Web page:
One possible explanation is that having few or even no teeth makes chewing difficult, which leads to a reduction in the blood flow to the brain.
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Boston, MA (PRWEB) October 18, 2012
The Doctors Health Press, a publisher of various natural health newsletters, books, and reports, including the popular online Doctors Health Press e-Bulletin, is reporting on a brand-new study out of Sweden that has come to a very interesting conclusion in regards to chewing food; the way a person chews food is a predicting factor for the development of dementia.
As reported in Doctors Health Press e-Bulletin (http://www.doctorshealthpress.com/brain-function-articles/a-simple-early-warning-of-dementia-discovered), researchers say that people who are able to chew properly are more likely to maintain mental strength and proper memory further into old age. It is no secret that the older a person becomes, the more their cognitive functions deteriorate. These include skills like decision-making, problem-solving, and remembering. According to Doctors Health Press e-Bulletin, recent research indicates several possible contributors to these changes, with several studies demonstrating an association between not having teeth, and loss of cognitive function and a higher risk of dementia.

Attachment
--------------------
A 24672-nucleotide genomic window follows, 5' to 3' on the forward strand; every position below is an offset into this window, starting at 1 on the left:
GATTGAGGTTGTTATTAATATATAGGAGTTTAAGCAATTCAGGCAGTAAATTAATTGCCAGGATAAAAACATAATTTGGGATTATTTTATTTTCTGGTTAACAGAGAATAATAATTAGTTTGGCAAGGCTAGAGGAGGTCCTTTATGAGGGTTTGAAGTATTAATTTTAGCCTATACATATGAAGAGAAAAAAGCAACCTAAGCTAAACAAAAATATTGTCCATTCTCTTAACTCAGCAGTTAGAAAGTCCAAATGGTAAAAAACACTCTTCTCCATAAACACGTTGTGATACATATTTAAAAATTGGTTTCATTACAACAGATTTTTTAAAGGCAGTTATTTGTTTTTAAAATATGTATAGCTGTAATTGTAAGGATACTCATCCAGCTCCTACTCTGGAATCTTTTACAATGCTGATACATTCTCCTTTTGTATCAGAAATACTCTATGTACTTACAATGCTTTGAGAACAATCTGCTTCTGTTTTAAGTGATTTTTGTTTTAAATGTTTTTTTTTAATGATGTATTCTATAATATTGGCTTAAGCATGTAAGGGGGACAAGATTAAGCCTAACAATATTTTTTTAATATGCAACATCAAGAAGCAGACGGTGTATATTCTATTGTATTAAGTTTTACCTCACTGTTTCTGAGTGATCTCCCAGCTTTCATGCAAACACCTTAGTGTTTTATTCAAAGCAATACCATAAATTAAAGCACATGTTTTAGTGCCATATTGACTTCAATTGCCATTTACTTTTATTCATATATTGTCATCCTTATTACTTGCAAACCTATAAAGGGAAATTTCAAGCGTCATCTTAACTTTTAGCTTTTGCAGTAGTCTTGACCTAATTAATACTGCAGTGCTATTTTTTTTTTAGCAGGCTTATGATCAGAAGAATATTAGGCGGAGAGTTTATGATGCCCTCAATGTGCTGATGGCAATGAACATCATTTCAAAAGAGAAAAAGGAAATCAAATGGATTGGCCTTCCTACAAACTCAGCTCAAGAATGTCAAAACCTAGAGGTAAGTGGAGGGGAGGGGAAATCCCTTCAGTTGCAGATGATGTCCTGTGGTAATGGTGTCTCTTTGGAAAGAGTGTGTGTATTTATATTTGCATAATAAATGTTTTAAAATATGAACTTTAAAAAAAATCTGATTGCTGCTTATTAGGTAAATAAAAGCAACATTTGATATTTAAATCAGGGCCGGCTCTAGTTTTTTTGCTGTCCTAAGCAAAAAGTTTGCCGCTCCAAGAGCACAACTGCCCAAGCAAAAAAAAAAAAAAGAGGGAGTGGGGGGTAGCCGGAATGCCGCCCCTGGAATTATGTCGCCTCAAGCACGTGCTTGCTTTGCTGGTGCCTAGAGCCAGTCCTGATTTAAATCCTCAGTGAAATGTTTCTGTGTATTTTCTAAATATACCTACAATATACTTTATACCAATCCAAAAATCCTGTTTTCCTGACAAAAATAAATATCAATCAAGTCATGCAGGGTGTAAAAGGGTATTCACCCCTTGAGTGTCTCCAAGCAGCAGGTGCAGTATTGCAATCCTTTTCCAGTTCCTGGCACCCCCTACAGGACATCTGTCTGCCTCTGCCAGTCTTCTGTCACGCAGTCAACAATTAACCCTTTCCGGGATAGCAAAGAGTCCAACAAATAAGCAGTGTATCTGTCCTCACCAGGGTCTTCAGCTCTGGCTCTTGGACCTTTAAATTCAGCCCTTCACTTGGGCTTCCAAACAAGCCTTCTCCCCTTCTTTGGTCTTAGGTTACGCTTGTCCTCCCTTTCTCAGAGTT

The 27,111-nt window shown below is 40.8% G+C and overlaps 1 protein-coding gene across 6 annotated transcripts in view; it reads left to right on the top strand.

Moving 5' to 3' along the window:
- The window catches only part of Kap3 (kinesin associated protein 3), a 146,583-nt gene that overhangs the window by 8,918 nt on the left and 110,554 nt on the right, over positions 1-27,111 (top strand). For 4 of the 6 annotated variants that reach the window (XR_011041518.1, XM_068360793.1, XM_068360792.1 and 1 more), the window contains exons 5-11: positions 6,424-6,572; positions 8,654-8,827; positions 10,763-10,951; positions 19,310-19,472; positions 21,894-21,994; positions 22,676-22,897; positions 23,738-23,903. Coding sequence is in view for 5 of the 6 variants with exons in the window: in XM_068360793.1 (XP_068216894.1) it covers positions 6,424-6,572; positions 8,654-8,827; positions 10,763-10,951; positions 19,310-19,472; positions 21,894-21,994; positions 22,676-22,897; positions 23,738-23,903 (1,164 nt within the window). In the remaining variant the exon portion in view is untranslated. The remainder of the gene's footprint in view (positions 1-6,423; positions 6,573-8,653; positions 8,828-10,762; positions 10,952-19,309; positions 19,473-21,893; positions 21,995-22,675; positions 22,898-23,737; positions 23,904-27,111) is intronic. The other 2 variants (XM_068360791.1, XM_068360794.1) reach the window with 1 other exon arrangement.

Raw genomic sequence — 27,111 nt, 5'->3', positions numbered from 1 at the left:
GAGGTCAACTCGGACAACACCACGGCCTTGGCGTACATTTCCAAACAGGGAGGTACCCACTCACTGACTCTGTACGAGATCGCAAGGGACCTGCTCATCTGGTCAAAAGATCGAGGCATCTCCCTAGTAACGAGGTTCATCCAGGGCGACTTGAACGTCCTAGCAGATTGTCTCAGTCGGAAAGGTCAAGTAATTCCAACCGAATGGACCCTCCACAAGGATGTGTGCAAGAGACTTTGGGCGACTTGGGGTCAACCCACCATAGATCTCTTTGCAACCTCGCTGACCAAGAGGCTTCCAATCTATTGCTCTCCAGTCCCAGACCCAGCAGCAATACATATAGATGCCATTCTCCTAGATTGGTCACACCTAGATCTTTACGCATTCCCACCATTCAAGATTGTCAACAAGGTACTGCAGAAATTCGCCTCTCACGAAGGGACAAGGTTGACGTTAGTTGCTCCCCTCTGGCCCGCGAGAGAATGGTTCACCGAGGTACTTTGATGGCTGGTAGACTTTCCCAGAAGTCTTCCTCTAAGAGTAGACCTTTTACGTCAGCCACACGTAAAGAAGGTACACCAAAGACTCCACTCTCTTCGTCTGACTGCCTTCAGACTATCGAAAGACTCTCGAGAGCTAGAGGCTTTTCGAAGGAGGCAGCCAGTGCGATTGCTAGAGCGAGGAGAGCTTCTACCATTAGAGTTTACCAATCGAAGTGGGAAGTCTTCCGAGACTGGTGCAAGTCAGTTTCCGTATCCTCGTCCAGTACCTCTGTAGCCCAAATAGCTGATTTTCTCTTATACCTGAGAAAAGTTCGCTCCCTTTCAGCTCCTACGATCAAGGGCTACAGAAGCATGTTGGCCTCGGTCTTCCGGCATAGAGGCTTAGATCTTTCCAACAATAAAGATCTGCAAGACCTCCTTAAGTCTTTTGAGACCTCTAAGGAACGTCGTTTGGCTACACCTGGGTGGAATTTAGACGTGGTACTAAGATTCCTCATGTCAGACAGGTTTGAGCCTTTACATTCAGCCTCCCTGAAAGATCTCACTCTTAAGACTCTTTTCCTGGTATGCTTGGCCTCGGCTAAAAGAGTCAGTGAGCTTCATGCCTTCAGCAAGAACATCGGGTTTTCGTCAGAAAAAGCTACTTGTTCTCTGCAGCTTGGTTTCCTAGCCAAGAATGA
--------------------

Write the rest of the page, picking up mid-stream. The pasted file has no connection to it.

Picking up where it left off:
As reported in the article “A Simple Early Warning of Dementia Discovered,” one possible explanation is that having few or even no teeth makes chewing difficult, which leads to a reduction in the blood flow to the brain.
According to the Doctors Health Press e-Bulletin article, researchers addressed tooth loss, chewing ability, and cognitive function in a random selection of 557 adults over the age of 76. They found that adults who had difficulty chewing hard food (like an apple) had a significantly higher risk of developing cognitive impairments. This link remained true even after controlling for other factors, such as existing mental health issues, sex, and age. They also found that it didn’t matter if it was natural teeth or dentures—so researchers concluded that the act of chewing seemed to be the primary factor.
(SOURCE: Lexomboon, D., et al., “Chewing Ability and Tooth Loss: Association with Cognitive Impairment in an Elderly Population Study,” Journal of the American Geriatrics Society, online ahead of print October 4, 2012.)
Doctors Health Press e-Bulletin is a daily e-letter providing natural health news with a focus on natural healing through foods, herbs and other breakthrough health alternative treatments. For more information on Doctors Health Press, visit http://www.doctorshealthpress.com.
The Doctors Health Press believes in the healing properties of various alternative remedies, including Traditional Chinese Medicine. To see a video outlining the Doctors Health Press' views on Traditional Chinese Medicine, visit http://www.doctorshealthpress.com/chinesemedicine.